The flagship Thriposha nutritional support programme for pregnant and breastfeeding mothers and young children is stalled. Coupled with income losses and inflation, this could lead to higher rates of malnutrition for women and their children.
While boosting the existing social safety net to assist one million children through the national school meal programme, there will be a million targeted beneficiaries as part of a government initiative that provides fortified food to mothers and children.
Thirty-two-year-old Dushanthi, a mother of a three-year-old and a housewife in her third trimester of pregnancy, is one of the women who received the vouchers that can be exchanged for food items worth 15,000 Sri Lankan Rupees, just over .
“Many families do not cook anymore and are resorting to arranging poor quality meals from different places as that is all they can afford. These are difficult times, and we are concerned about the mothers,” she adds.
“Focusing on vulnerable populations and communities is a priority to avert a humanitarian crisis,” says Indu Abeyratne, Activity Manager with WFP Sri Lanka, who is closely engaged with the roll-out of the emergency response.
Though most of the faces are covered, the anxiety and concern are visible in their eyes.
A young Midwife, Tarni, is quick to add the irony that they are confronted with, for they must list down nutritious food and fruits that pregnant women must take for their health and that of their unborn child, despite knowing that most of them are out of reach.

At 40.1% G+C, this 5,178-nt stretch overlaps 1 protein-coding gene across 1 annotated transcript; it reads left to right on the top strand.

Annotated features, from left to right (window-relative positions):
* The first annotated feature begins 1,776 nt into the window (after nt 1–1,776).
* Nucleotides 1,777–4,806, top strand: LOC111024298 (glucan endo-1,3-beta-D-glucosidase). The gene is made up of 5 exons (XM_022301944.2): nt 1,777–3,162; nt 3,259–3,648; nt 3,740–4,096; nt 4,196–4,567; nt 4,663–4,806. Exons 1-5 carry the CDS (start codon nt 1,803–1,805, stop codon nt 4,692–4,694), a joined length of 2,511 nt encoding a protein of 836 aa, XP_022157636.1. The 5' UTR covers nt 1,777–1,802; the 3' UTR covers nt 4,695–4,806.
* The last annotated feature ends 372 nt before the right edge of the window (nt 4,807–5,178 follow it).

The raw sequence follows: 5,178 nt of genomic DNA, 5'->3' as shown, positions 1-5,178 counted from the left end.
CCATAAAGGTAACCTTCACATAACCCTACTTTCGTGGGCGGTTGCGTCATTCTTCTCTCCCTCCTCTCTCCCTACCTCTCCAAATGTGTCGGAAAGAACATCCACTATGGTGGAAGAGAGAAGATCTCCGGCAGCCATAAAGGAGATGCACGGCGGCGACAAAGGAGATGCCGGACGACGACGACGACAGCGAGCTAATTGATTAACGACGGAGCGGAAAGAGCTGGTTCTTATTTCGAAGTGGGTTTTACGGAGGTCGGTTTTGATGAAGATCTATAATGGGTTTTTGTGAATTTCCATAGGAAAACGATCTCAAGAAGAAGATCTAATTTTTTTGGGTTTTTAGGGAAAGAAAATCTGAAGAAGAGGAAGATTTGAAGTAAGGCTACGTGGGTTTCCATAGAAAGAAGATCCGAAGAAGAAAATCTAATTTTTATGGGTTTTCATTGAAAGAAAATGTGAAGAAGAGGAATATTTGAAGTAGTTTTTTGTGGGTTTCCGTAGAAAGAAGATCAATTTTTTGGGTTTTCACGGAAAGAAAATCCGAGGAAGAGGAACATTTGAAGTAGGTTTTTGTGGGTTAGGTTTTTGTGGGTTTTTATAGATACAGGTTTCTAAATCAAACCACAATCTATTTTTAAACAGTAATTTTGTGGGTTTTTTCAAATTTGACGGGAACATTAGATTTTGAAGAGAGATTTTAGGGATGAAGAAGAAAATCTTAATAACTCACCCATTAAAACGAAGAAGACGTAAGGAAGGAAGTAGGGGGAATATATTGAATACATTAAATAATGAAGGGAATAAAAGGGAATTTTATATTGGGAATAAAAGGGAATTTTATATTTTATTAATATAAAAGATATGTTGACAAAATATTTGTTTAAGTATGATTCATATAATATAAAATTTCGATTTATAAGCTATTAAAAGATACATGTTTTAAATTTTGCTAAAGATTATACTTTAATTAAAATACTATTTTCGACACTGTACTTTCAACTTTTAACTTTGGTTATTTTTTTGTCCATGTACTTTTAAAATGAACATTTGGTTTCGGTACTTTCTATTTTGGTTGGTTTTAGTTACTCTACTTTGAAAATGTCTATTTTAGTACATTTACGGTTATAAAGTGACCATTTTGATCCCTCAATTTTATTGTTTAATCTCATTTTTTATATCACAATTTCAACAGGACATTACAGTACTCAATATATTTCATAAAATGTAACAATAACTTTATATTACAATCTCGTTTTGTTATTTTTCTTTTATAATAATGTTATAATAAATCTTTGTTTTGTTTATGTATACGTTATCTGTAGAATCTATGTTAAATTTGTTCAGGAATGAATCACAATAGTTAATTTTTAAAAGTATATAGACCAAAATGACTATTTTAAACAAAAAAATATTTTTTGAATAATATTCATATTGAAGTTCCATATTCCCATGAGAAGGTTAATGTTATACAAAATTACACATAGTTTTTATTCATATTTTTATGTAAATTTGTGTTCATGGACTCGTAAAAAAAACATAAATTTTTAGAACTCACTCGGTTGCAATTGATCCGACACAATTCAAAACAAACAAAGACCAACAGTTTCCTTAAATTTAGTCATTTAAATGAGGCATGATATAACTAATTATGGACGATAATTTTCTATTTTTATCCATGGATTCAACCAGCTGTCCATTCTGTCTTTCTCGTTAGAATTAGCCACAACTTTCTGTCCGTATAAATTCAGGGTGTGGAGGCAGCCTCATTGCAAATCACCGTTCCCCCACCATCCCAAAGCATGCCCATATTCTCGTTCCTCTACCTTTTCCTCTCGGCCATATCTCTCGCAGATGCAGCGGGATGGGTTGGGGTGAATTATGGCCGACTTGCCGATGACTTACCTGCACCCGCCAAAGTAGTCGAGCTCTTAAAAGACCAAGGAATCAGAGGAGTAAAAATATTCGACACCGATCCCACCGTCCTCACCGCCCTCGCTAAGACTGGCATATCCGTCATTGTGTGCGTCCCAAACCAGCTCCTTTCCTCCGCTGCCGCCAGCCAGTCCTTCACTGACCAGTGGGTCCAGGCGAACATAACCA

In Dushanti’s case, it will be her child, both parents, and husband, who hasn’t got daily wages for a while now.
Growing malnutrition threat
Nearly 6.3 million people are food insecure and in need of assistance. WFP’s recent surveys indicated that 61 percent of families are resorting to at least one coping mechanism, including eating less, eating less nutritious food, and even skipping meals altogether.
Even before the ongoing crisis and the COVID-19 pandemic, Sri Lankan women and children suffered from far higher rates of malnutrition than most other middle-income countries: 17 percent of children under 5 were too short for their age (stunted) and 15 percent were too thin for their height (wasted), a figure which is considered ‘very high’ in WHO classification.
The Government’s efforts to maintain critical assistance programmes are seriously constrained by the economic crisis. Women and children who had benefitted from national social safety net programmes, are left without this crucial lifeline and are at grave nutrition and health risks.
Every woman we meet at the distribution outlet has a fair idea of what they would like to use the vouchers for. Some of these would be basic and staple in ordinary times but are now out of reach – such as the young pregnant woman who listed papaya as her first buy, as she has been craving it.
“The food voucher is the first of the many nutritional support interventions that these women would need. But they are filled with hope as they hold the vouchers,” adds Abeyratne.
As the food voucher distribution gets underway, the women make their way up through an open staircase to the first-floor hall awaiting their turn. Many of them are young and in their first pregnancy. The floor gets crowded, but everyone is masked to guard against COVID-19 infection.
© WFP/Parvinder Singh
Food is hope
Three in 10 Sri Lankans are food insecure amid the country’s worst economic crisis since independence in 1948. Pregnant and breastfeeding women, children under five, and people with disabilities, are among the worst affected.
Her resilience is remarkable as she patiently explains what the voucher means to her.